It's that time of year - time to put the books away for a little holiday and enjoy the sunshine and milder weather of spring. Time for Spring Break!
Actually, at our house, we don't exactly have Spring Break - skipping Spring Break is one of the benefits (or drawbacks) of homeschooling. We press on through the textbooks, finishing our schoolwork almost an entire month before our neighbors. Then, school is OUT for a nice l-o-n-g summer break! But with longer days and increased sunlight, every afternoon seems like a mini-holiday anyway.
So why am I writing about Spring Break? Because of a friend of mine. I have a young friend who attends a local highschool. Last week, he put in some very full, hard days of studying as he slogged through mid-term exams in each of his classes. Even when class let out in the afternoons, he still had work to do - he is on one of the school's sports teams, plays in the band, and sings in choir. This kid works more hours a day than many adults I know, often "burning the midnight oil" even into the wee hours of the morning. I don't think I could physically endure the demands which are a normal part of this teenager's routine.
But, thankfully, this week is Spring Break. Which means he can finally catch up on some sleep, get reacquainted with his parents and siblings, and decompress from the insane schedule and pressures of school. Right? Wrong.
This week, the choir is "on tour" - an out-of-state road trip (gotta be fun, right?) with several performances scheduled at stops going and coming. When he told me about the choir trip, I thought, Do school and extracurricular activities not command enough of your time already? Do organizations and activities have to dictate every moment of your teenage years? Even holidays aren't holidays anymore! I wonder what kind of toll the long days and frantic schedule are taking on him physically. He's going to be an old man before he enters college!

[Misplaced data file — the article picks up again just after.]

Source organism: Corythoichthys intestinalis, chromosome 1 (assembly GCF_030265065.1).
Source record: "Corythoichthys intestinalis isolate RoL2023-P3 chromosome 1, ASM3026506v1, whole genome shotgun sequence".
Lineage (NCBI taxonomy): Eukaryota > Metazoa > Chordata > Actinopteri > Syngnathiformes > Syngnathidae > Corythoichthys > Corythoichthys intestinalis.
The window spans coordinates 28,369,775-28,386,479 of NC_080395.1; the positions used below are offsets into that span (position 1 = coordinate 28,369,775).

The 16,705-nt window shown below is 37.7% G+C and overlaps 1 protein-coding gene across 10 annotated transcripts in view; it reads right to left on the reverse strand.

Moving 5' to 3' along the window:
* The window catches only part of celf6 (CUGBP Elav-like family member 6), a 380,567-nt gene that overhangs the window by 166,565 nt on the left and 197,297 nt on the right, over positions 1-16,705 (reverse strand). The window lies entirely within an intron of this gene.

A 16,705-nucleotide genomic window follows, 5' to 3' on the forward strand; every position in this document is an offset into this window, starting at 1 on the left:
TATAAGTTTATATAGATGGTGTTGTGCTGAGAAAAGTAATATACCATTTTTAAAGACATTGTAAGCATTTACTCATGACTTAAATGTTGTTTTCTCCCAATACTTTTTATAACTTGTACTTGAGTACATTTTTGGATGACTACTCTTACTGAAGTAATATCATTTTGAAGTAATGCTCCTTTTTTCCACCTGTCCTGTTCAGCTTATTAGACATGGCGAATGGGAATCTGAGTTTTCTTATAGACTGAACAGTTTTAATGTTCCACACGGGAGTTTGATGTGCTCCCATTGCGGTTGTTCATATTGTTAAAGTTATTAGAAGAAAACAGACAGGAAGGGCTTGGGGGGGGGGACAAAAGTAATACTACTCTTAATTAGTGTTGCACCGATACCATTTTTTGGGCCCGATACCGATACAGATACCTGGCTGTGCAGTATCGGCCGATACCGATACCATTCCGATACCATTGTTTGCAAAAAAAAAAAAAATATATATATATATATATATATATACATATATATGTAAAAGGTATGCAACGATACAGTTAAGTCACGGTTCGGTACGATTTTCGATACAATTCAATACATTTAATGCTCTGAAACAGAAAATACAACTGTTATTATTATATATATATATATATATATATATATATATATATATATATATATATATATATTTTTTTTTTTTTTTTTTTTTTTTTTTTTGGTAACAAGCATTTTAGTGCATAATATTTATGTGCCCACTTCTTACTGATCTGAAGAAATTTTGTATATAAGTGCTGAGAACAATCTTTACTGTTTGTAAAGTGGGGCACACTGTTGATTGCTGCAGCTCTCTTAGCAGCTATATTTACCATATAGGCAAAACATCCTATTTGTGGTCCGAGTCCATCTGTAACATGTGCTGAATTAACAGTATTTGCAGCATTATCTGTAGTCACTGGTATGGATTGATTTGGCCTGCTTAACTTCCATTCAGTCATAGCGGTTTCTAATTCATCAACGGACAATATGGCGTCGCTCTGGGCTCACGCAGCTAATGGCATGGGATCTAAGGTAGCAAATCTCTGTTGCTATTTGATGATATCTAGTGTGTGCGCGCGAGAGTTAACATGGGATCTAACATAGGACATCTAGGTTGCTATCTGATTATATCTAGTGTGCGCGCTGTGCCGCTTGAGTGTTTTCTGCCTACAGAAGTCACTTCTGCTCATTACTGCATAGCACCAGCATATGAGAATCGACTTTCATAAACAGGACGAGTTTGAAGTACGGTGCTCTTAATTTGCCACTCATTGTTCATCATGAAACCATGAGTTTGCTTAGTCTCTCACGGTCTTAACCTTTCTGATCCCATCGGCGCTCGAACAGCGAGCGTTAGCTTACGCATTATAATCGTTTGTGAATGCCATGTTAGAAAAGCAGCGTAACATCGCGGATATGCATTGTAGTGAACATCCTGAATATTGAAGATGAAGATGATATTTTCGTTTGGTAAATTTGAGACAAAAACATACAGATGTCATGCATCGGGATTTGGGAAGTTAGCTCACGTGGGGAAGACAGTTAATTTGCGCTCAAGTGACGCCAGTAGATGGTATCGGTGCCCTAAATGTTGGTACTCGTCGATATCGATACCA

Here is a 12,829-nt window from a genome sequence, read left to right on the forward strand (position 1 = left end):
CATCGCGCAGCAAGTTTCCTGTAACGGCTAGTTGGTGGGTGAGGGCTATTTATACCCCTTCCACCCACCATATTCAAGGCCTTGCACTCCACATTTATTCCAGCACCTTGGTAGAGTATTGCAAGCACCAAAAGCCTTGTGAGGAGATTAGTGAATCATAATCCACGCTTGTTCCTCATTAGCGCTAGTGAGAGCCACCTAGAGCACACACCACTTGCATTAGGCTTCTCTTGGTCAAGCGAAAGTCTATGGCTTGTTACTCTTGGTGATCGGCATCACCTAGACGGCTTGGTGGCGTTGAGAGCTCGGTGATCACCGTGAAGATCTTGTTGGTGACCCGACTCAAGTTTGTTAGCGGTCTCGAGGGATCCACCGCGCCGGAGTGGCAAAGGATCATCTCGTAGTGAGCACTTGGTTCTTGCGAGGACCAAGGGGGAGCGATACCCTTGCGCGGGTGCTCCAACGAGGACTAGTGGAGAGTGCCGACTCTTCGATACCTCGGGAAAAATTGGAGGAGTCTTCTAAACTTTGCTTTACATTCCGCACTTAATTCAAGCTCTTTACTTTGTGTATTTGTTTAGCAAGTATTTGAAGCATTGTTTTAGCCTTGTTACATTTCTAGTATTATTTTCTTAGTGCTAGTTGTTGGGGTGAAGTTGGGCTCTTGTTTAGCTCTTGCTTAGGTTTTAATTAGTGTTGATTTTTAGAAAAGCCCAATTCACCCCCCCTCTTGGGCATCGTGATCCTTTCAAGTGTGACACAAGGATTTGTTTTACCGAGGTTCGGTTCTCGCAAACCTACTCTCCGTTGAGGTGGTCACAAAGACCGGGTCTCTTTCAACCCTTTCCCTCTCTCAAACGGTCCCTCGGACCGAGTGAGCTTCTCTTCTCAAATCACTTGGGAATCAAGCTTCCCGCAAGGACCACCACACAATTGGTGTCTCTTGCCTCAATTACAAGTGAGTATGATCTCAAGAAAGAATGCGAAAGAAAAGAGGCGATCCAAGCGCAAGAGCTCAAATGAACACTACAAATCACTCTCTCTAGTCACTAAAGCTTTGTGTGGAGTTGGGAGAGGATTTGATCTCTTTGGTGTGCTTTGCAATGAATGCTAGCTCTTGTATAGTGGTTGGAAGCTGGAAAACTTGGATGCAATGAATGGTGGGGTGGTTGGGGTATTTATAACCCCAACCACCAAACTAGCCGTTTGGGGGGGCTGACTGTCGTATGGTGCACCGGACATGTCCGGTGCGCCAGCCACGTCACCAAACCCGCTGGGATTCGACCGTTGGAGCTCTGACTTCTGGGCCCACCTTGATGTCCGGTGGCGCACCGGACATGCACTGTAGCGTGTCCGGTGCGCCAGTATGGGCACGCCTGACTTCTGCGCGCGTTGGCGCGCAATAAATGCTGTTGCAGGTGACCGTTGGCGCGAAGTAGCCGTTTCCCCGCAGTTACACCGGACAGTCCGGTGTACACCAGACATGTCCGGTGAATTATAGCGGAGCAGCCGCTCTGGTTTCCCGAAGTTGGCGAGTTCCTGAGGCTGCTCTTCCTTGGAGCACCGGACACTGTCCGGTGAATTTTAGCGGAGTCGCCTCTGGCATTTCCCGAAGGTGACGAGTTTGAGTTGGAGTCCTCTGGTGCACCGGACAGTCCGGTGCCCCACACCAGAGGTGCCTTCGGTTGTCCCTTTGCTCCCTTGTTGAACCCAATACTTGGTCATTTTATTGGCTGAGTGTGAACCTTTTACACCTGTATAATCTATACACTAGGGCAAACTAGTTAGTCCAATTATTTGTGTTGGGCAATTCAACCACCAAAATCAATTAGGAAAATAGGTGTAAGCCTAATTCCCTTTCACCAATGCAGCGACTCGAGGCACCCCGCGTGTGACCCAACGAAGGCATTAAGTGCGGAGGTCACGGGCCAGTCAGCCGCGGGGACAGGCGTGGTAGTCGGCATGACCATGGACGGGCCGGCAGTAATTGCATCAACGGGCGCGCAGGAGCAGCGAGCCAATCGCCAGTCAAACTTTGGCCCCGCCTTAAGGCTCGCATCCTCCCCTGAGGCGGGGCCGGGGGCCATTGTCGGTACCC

But another question concerns me even more. This student devotes nine to twelve hours a day to school and school-related activities. And then there's the nightly homework. And the weekend sports events. Music rehearsals and concerts. School dances. Fundraisers. And occasionally, outtings to see a movie with classmates. When - WHEN - is this teenager with his family?
I'm not just talking a quick five minutes over PopTarts in the morning, or a shared burger between afternoon classes and band practice. When does he have meaningful conversations with his parents? When does he cultivate his relationships with his siblings? What is he learning about "normal" family life from the insane lifestyle he is currently leading? Is it possible that he is so busy "living" that he doesn't have time to practice being human?
I guess I'm writing this as a challenge to any parents who may be reading. There are so many good things our children can be a part of - soccer, piano lessons, youth group, cheer team, community softball, scouting, drama,... The list truly seems endless. I understand the pressure young people and their parents feel to take advantage of a multitude of opportunities, to build impressive resumes for college applications. But I assert that the best thing our children can participate in is family.
If all these other activites hinder or prevent the development of meaningful family relationships, they are a curse, not a blessing. As parents, we influence how our children invest their time. Let's see to it they invest their time in things of eternal significance, including the people God has given them at home.
If you are a parent, what strategies do you have for safeguarding your child's time? What suggestions can you offer other parents facing a similar struggle?
3 months ago